But that wasn’t really the end of the “Black and White” video. The real ending was four minutes or so of Michael desperately attempting to appear cutting edge by laying waste to a bunch of parked cars, with a series of absurd screams that was so poorly received that the sequence was eventually cut and rarely shown on television again. His appearance at the beginning of this sequence as a black panther was a laughable political statement that negated the entire raceless message that preceded it. I haven’t watched all thousand hours of television coverage on Jackson’s career, but I certainly didn’t see anyone mention this.
Despite the fact that every new Jackson release seemed to promise some epic statement, Jackson has never produced anything on the level of Marvin Gaye’s What’s Going On. The man was entertainment personified, but aside from a vague notion that we should all get along and an admirable love for children that turned into an incredibly uncomfortable affection for young boys, who really knows what was going on in his head. Where did the anti-Semitic lyrics in “They Don’t Care about Us" come from? How did he go from being Paul McCartney’s best friend to stealing the Beatles catalog out from under him? I don’t know and neither do you.
When Michael tried to make a big statement on songs like “We Are the World” and “Man in the Mirror”, the results were sappy, trite, and fairly unlistenable. “We Are the World” was an admirable effort to follow up on Bob Geldof’s Band Aid project, but it’s hardly revolutionary to come out against starving children, and Jackson never again came close to using his worldwide popularity for anything else, but promoting his own legend. In fact, after his last acquittal on child molestation charges, he was delusional enough to compare the day of his “not guilty” verdict to the freeing of Nelson Mandela and Martin Luther King’s “I Have a Dream Speech.”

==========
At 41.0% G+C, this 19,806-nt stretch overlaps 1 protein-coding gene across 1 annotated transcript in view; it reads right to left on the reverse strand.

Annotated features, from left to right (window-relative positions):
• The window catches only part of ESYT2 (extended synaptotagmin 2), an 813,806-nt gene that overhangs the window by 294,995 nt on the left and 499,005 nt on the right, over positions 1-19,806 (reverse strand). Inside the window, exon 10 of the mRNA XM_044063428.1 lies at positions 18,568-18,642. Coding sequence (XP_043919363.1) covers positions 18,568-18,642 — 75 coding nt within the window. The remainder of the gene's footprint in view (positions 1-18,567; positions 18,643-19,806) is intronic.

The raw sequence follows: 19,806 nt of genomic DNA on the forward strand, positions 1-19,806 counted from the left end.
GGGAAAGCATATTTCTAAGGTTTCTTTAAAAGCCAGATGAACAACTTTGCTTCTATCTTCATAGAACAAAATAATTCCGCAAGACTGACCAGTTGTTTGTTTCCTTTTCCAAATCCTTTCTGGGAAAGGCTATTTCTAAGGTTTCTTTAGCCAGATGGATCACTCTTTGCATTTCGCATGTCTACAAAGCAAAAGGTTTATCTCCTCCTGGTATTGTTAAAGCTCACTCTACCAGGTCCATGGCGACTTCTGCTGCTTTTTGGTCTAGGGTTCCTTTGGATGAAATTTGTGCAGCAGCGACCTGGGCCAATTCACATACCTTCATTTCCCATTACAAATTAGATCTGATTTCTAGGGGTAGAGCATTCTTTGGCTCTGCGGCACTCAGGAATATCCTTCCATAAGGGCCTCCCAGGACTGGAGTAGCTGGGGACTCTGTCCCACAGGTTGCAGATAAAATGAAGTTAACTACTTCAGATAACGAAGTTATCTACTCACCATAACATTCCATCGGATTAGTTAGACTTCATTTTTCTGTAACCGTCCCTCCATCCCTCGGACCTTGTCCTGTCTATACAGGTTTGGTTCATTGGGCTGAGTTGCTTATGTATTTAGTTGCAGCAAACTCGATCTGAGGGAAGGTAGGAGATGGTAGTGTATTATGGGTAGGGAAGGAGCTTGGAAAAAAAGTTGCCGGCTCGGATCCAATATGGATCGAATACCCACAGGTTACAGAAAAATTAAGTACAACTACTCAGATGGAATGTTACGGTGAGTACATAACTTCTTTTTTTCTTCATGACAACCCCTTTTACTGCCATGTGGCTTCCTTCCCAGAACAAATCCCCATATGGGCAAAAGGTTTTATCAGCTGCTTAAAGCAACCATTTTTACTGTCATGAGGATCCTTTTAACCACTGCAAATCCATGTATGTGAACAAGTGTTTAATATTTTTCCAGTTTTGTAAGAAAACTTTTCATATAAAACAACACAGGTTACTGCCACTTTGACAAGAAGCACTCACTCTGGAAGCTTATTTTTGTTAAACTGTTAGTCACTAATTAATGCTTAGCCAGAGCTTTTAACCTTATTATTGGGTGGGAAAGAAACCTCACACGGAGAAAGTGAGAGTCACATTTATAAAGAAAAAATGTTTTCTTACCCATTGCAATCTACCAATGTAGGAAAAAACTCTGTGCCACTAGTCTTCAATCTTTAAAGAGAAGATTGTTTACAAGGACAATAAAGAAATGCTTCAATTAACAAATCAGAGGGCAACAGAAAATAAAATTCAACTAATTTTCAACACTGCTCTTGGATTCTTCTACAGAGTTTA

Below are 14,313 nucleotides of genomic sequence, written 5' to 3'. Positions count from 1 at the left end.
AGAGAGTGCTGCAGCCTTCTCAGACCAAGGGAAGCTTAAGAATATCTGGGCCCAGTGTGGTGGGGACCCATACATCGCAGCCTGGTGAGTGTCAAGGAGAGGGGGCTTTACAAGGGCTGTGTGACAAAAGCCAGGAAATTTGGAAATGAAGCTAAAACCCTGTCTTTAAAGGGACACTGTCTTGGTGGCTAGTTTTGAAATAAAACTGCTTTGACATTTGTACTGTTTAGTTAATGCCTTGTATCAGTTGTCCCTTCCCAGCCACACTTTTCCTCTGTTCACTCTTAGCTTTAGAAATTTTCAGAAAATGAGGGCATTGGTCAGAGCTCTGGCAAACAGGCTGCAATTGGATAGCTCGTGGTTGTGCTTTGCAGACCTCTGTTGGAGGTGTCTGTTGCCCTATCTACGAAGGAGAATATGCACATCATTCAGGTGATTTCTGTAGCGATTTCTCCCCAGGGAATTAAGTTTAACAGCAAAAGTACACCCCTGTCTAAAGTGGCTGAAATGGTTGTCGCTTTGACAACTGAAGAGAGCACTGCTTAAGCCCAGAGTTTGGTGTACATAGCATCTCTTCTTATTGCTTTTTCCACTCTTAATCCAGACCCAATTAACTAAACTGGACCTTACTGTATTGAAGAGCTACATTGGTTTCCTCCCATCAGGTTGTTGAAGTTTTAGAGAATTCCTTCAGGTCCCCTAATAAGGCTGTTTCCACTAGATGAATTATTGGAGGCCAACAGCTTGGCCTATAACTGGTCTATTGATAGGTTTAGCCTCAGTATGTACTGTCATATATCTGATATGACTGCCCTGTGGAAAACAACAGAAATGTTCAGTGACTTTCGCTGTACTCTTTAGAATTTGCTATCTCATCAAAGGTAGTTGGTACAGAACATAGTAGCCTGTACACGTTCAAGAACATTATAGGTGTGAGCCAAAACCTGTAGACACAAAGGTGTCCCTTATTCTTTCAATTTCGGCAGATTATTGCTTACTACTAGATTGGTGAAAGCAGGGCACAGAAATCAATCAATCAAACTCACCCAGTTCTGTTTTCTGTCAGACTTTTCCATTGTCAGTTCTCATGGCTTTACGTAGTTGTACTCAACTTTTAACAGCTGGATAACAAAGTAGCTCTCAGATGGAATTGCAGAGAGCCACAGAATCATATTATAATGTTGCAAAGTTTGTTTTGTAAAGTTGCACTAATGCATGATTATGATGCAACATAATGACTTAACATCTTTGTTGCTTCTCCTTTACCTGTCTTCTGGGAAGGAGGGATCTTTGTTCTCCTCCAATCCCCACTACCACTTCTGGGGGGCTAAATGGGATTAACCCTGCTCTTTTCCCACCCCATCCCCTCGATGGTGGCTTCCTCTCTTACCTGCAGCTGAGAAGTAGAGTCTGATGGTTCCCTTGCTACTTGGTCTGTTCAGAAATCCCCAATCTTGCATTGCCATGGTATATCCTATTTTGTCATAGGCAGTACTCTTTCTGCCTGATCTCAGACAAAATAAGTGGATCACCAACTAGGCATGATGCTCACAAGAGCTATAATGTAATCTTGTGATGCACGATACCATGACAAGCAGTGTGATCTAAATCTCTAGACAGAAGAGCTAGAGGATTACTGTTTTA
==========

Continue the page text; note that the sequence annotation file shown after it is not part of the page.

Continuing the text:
Jackson is getting a lot of credit for forcing MTV to play Black artists and opening the door that enabled numerous African American audiences’ access to a wider audience, and he did. But one has to remember that it was Walter Yetnikoff, then president of CBS records, who forced MTV’s hand by threatening a boycott.
"I said to MTV, ‘I’m pulling everything we have off the air, all our product. I’m not going to give you any more videos. And I’m going to go public and fucking tell them about the fact you don’t want to play music by a black guy.’" This doesn’t necessarily lesson Jackson’s accomplishment, but again he was and would remain merely an entertainer, when he could have perhaps been so much more.